I recently rode the bus for several hours around the island of Oahu in Hawaii. Up the coast to the North Shore, down the center of the island into Honolulu, over the Pali mountain highway and back over to the east side town of Kaneohe and its volcanically produced ocean bay, where I currently reside. I rode the bus all day specifically to get some reading time in. It's about a 2-2.5 hour ride up to North Shore, and during that time I read Mr. Allen's sobering neo-beat tale of youth anguish set in the southern United States.
What first struck me as interesting is the well-honed focus of the story. A lot of beat literature tends to stray from their stories with many side anecdotes that do nothing to further the plot. RCB never loses sight of its core, however: This is a story of young love.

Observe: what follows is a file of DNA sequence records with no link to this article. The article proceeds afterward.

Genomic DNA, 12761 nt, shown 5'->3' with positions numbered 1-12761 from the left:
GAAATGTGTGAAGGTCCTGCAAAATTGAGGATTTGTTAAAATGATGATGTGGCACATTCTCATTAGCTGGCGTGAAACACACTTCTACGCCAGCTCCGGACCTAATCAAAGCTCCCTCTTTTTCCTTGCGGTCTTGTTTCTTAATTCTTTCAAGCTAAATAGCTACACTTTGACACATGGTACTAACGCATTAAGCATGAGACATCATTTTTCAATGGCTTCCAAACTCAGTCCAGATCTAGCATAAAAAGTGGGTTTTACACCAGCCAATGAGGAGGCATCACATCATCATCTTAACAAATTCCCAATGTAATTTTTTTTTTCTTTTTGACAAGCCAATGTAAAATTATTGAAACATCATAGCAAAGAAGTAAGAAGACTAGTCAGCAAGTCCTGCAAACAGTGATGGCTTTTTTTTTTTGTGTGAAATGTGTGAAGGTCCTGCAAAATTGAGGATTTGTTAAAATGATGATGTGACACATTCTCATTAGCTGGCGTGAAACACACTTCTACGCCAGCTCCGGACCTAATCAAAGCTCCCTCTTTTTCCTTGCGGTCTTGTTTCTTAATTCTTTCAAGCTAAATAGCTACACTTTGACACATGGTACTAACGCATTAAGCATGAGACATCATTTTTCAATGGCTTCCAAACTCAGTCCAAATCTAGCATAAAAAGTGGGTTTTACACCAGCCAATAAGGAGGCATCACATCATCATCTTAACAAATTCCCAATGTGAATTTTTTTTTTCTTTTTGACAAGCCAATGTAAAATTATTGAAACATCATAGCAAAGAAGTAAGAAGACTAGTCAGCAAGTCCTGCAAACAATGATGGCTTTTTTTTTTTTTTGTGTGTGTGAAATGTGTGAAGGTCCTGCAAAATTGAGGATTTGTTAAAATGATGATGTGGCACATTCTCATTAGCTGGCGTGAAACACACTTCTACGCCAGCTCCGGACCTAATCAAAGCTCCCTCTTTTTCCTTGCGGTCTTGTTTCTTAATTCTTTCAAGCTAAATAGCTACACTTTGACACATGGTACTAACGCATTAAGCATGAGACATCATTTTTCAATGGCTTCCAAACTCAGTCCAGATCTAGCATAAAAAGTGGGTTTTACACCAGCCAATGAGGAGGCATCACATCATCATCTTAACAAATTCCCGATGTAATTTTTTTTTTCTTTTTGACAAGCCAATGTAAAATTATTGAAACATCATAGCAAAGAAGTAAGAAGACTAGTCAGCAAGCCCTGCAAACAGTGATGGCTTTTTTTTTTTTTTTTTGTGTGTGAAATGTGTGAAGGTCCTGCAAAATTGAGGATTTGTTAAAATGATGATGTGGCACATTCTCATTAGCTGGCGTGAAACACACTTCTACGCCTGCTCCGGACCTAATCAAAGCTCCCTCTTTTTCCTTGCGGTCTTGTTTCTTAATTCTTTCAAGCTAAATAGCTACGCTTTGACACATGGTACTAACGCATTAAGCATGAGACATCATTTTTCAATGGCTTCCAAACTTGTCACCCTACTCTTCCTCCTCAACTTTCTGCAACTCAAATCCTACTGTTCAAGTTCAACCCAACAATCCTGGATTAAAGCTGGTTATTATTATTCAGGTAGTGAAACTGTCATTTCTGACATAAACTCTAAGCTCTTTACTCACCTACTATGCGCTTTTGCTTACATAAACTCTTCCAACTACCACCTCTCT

Jack and Ruby (A nod to a certain Oswald-killing man, perhaps?) are the young lovers in question. Jack moved to Garr County, Georgia from Atlanta while Ruby's lived there her whole life. Despite their differences they both abhor the stale culture of their surroundings, and the two cling to each other for support, drugs or otherwise.
Overstimulated but undersexed, Jack's angst is like a trick candle, easy to blow out momentarily but impossible to keep from resparking. Get ready for a shitstorm if you run into Jack on a day when he's broke and out of cigarettes. He finds solace from his problems hanging out with Ruby, their minds escaping together into beer cans and clouds of marihuana smoke.
Mr. Allen has painted a stone cold portrait of growing up in the middle of nowhere. No sympathy, no leniency, and no excuses. Grey lines keep the characters ambivalent. There is no clear right or wrong when life is getting by day-to-day looking for cheap forms of entertainment and waiting for something, anything to happen. So it goes in Small Town, USA.